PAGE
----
Medical Words For Everyday Situations

For when you need a better phrase than "pain in the butt"


Definition: an inability or refusal to recognize a defect or disorder that is clinically evident

As with many of the subsequent words on this list, anosognosia is properly used to describe an actual medical diagnosis, such as a person who has broken their arm and insists that it is fine. It was not intended to describe the person who sits across from you at the dinner table every night, and insists that they most certainly do not chew their food any louder than the average person does.

Definition: rectal pain

There are, of course, many (many) other words in the English language which figuratively describe someone who happens to be a pain in the butt. Yet none of these are literally describing the sensation of having pain in our gluteus maximus region. The original sole meaning of headache (or, if you prefer, cephalalgia) was “pain inside the head” before it took on the additional meaning of “a source or trouble or worry”; why shouldn’t we allow proctalgia to semantically broaden in the same way?

Definition: an abnormal desire to pull out one's hair

The fact that our definition for trichotillomania specifies that it is an “abnormal” desire to pull out one’s hair does not necessarily imply that there must then be a “normal” desire to do this sort of thing as well. Trichotillomania is formed by combining the New Latin trich- (“hair”) with the Greek tillein (“to pull, pluck”).

Definition: a form of visual agnosia characterized by an inability to recognize faces

Prosopagnosia is, admittedly, a difficult word to employ in a figurative sense. But that doesn’t mean it cannot be useful in your everyday life. For we all of us have had those mortifying occasions when we have failed to recognize someone who obviously knows who we are, and have then had to come up with a suitable explanation for why we have no idea who they are. Now you may lie more convincingly, and simply claim that you have a severe case of prosopagnosia.

Definition: producing anxiety

When you stop for a minute and really think about how many things there are in this world that cause us some degree of anxiety, it is rather surprising that we should have so few common words to describe this quality. Well, you need be surprised no more, since you now have the word anxiogenic at your disposal. A recent addition to our vocabulary (it began being used in English in the mid-20th century), anxiogenic was borrowed from the French anxiogène (which also means “producing anxiety”), which was itself taken from the Latin word for “anxious” (anxius) and the French suffix -gène (“giving rise to”).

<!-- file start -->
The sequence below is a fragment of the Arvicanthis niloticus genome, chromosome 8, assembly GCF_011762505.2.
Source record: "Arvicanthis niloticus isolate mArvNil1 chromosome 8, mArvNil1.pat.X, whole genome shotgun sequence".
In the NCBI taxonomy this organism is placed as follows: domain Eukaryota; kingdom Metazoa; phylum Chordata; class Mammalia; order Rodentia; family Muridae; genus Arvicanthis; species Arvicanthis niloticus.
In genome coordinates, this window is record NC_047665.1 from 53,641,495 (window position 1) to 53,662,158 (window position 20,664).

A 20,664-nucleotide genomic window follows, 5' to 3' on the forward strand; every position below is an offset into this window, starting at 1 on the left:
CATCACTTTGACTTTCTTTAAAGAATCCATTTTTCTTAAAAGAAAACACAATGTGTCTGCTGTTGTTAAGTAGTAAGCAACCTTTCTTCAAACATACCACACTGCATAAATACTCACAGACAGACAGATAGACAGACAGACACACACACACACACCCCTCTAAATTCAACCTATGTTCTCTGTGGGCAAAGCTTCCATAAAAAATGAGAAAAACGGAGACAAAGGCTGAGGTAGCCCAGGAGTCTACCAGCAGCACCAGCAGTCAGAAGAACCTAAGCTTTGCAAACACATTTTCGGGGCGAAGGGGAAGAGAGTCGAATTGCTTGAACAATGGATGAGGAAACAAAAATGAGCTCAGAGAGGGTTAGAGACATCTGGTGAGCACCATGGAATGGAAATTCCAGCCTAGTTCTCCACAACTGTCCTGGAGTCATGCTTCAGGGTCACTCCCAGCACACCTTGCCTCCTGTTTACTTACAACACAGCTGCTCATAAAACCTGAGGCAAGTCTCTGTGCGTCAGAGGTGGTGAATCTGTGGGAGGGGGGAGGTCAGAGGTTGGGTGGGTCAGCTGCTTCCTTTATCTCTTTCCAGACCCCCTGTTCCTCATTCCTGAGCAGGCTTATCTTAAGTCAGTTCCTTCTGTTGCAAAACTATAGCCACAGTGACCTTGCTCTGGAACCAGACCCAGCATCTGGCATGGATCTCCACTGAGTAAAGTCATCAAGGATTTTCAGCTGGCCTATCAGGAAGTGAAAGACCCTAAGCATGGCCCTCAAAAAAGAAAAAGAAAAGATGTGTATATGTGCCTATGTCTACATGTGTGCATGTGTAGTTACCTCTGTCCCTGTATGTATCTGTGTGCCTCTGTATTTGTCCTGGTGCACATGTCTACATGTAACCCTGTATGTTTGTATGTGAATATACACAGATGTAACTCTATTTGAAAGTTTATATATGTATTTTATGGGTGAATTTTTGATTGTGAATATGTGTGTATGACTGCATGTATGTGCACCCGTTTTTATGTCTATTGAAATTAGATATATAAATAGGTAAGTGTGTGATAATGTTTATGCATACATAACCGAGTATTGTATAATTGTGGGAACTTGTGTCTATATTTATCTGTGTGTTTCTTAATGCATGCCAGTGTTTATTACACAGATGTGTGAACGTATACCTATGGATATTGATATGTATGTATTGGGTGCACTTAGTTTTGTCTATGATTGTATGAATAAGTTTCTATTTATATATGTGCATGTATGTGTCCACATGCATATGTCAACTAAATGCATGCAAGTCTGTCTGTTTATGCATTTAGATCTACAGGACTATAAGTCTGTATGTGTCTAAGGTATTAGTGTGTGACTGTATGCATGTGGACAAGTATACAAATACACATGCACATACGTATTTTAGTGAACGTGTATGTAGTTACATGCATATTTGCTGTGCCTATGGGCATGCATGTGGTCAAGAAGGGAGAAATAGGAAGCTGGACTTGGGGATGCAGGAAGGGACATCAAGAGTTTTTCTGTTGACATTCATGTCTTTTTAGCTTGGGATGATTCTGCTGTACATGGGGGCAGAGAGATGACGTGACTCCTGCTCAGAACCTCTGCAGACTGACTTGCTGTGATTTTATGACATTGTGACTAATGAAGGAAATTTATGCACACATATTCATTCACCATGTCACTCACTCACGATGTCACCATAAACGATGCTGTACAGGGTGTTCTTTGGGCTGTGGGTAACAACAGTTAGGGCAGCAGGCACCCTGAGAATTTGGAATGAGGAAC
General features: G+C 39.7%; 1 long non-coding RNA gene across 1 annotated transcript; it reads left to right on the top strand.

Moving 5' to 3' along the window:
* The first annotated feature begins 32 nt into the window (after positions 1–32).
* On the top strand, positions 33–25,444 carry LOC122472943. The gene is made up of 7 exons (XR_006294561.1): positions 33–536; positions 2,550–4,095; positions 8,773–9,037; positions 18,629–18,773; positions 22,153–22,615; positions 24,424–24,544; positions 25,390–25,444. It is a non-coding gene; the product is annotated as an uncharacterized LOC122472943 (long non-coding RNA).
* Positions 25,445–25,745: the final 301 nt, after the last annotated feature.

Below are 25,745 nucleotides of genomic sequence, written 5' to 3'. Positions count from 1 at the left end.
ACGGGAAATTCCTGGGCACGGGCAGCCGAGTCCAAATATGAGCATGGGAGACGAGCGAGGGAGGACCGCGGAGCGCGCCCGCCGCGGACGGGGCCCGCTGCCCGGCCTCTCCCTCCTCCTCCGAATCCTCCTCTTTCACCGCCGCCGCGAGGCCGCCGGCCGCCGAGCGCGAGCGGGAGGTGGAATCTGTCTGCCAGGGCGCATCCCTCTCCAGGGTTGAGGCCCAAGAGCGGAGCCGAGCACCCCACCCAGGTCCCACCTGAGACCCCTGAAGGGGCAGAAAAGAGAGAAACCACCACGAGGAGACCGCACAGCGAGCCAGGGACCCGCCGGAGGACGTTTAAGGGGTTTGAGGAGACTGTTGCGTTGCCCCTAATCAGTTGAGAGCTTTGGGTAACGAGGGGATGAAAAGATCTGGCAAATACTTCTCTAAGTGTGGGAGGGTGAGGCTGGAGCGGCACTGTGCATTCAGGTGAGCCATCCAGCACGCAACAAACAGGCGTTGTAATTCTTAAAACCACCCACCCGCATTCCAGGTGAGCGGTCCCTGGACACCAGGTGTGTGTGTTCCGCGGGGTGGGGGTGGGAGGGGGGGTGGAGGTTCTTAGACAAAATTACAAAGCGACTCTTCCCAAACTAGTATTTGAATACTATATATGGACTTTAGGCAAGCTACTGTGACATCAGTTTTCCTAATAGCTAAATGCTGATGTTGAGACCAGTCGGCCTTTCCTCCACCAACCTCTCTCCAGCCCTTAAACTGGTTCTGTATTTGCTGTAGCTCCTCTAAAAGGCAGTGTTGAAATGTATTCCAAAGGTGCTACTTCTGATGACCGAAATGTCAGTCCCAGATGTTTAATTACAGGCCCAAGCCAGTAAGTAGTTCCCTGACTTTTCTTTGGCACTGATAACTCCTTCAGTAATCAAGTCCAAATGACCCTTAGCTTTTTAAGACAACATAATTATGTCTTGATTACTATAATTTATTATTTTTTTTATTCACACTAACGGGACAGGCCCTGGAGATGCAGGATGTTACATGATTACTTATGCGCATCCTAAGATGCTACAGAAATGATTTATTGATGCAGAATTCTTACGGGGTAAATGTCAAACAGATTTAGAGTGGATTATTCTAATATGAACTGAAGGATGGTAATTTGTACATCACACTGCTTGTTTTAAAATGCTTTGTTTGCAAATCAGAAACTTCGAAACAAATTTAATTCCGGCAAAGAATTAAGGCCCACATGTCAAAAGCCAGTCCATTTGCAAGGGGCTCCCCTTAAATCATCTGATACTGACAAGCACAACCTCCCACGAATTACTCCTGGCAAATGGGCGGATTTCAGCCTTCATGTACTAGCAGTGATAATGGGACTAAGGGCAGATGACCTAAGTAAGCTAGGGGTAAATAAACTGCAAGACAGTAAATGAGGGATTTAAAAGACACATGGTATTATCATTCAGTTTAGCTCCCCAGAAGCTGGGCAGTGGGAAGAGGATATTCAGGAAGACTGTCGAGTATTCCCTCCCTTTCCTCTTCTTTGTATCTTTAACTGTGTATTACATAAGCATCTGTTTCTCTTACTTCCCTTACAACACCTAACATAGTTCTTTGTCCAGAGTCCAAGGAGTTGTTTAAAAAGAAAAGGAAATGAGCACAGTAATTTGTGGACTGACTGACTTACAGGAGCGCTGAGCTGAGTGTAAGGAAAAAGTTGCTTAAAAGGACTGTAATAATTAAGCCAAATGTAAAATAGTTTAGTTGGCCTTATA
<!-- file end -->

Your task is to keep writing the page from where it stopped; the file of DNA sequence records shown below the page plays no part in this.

Definition: heartburn, pain in the heart

Cardialgia does not actually mean “broken heart,” in either a medical or an etymological sense. It comes from the Greek words for “heart” and “pain” (kardia and algos), and is typically used to refer to either heartburn, or some form of pain in the heart. A stickler for semantic precision might well frown on using such a word as cardialgia to refer to the state of having a deep romantic unhappiness, but it is worth noting that when we say someone is brokenhearted we are already well into figurative territory (unless, of course, you are referring to someone who actually has a heart that is nonfunctioning).

Gossypiboma
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Definition: an object, such as a sponge, accidentally left inside a patient, following a surgical procedure.

Gossypiboma is a serious medical word for a serious thing, and should not be used metaphorically to refer to that thing that you forgot to grab when you left the house, and really (really) wish that you hadn’t left behind. But it could be used that way, especially if you are the sort of person who thinks other people’s suffering is occasionally amusing.

This word might be characterized as extremely arcane medical jargon, as it has made few, if any, appearances in any dictionaries (medical or otherwise). However, it is sometimes found used by those in the field of medicine, as may been seen by the title of an article in the journal Radiology in 1978: “Gossypiboma – The Problem of the Retained Surgical Sponge.




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